So Rosneft is showing that it is serious about buying a stake in TNK-BP, the Anglo-Russian joint venture, by seeking to raise $15bn in financing.
But, as Igor Sechin, Rosneft chief executive, knows well, money alone won’t secure the deal. The final decision will rest not with Rosneft, BP, or BP’s Russian oligarch partners in TNK-BP, but with president Vladimir Putin. And while Putin is fully aware of the importance of money, much more is at stake in this deal – not least the balance of power in his administration between economic hawks and liberals.
The proposed acquisition sets Igor Sechin, Rosneft’s hawkish chief executive, on a collision course with liberal officials opposed to the relentless rise of the state oil company that already controls a quarter of national output.
And it is not clear whether the oligarchs, led by billionaire Mikhail Fridman, who have crossed swords with Sechin in the past, will take kindly to the prospect of a partnership with Rosneft.
The opportunity for Rosneft to swoop on TNK-BP arose after BP announced plans in June to exit the venture, citing irreconcilable differences with its 50:50 Russian partners Alfa-Access-Renova.
Rosneft plans to buy BP’s stake in TNK-BP with a mixture of cash and shares and is seeking to raise up to $15bn on international capital markets to help fund the acquisition, as the FT reported. As well as its own 2.7m barrels of oil of a day, it would then have access to TNK-BP’s 1.8m.
The deal’s opponents in the administration have already come out into the open, notably liberals in prime minister Dmitry Medvedev’s cabinet. “Overall it serves no useful purpose for any state company to expand its role in the economy,” Arkady Dvorkovich, deputy prime minister , told a conference in London last week. Rosneft’s plan to acquire TNK-BP would not go ahead without government approval, he added.
Dvorkovich may have to pipe down if, as it appears, Sechin has Putin on his side. Only this week the Russian president joined Sechin for talks with Robert Dudley, BP’s chief executive and Carl-Henri Svanbeg, BP chairman, for talks about the UK’ major’s future in Russia.
Over the years Sechin has orchestrated the transformation of Rosneft from oil industry laggard to national champion controlling oil reserves even larger than US Exxon’s.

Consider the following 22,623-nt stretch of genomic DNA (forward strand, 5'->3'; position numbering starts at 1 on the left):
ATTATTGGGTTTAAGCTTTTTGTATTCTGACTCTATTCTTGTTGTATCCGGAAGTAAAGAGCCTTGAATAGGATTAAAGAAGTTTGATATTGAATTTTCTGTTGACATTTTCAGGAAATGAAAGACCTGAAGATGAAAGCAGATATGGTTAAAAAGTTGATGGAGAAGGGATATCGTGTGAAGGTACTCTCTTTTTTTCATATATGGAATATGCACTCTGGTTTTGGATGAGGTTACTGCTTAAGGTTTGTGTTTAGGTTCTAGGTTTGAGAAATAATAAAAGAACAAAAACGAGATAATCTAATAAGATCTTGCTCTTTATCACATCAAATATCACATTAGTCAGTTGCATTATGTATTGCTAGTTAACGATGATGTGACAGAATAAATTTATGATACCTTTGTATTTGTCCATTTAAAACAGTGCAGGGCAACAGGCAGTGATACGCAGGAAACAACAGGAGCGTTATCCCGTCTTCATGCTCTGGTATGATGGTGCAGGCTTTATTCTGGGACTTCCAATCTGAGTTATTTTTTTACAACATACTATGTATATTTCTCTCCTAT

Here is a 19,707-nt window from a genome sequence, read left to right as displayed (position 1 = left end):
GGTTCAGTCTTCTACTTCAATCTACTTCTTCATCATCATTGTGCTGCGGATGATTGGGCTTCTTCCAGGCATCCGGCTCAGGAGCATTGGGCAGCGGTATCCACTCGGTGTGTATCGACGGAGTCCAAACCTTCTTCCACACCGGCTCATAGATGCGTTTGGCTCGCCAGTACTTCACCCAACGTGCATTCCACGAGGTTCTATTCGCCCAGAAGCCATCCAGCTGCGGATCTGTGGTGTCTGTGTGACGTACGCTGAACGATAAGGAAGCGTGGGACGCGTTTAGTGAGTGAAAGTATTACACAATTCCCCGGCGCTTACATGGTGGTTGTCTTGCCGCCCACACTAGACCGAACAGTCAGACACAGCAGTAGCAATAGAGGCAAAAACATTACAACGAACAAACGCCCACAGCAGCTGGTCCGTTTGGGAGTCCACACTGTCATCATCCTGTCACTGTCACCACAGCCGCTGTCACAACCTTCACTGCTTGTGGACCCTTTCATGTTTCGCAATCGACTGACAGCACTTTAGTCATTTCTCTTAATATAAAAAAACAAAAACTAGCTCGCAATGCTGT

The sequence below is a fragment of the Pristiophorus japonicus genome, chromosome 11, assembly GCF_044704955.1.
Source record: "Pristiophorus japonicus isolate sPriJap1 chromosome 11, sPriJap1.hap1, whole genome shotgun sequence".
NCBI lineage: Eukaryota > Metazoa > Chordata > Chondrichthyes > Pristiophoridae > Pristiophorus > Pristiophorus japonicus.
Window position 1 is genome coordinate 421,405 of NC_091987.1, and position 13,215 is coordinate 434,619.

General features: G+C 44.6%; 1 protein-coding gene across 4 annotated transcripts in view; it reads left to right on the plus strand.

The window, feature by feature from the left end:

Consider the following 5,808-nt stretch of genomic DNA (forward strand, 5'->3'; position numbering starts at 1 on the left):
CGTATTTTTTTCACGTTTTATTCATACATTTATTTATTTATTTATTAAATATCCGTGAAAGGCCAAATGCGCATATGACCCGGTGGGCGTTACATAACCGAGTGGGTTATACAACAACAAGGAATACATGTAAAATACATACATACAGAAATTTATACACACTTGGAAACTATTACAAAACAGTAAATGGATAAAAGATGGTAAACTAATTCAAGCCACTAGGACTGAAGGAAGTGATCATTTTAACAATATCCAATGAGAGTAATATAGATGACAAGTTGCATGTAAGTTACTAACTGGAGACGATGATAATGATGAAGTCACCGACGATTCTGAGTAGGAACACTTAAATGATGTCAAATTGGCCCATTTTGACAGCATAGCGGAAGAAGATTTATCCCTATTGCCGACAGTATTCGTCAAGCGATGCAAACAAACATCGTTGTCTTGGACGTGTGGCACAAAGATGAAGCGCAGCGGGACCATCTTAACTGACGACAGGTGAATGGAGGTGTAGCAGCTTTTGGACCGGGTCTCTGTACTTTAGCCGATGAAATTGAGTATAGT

Rosneft began hitting the big time after Sechin became chairman in 2004. First the company scooped up assets formerly owned by the Yukos group that had been bankrupted during a highly-politicized tax evasion case involving the company and its founder Mikhail Khodorkovsky.
But not everything always went Sechin’s way. Rosneft had to fight off a serious government plan to merger it with Gazprom, the Russian natural gas monopoly, in which Gazprom would have had the upper hand.
Further embarrassment followed last year. Rosneft’s move on TNK-BP follows the failure of a $7.8bn plan negotiated by Sechin to swap shares with BP and explore the highly prospective Russian Arctic in a partnership with the UK major. AAR challenged the deal in court and won claiming that BP, as a TNK-BP shareholder, had no right to pursue opportunities in Russia with other partners.
At the time Sechin was said to be furious that AAR had scuppered his plans.
But even if this is the case he has come back with a plan that is arguably better for Rosneft. BP cold be a more useful partner for the Russian giant, once it is free of the shackles of TNK-BP. The proposals to explore in the Russian Arctic could be revived and BP could help Rosneft gain entry to projects in third countries.
A share in TNK-BP would bring Rosneft’s oil output close to 4m barrels a day and boost the company’s plans to become an important natural gas producer challenging Gazprom’s monopoly of the domestic market. Fridman and Co did not get on well with BP’s Dudley. If this deal goes ahead, we will see how they make out with Sechin.
Rosneft eyes BP cash and equity deal, FT
Dvorkovich: should Sechin head both Rosneft and Rosneftegaz? Good question, beyondbrics
TNK-BP/Rosneft: 6 scenarios for a sale, beyondbrics
Russian privatisation: Dvorkovich 1, Sechin 0, beyondbrics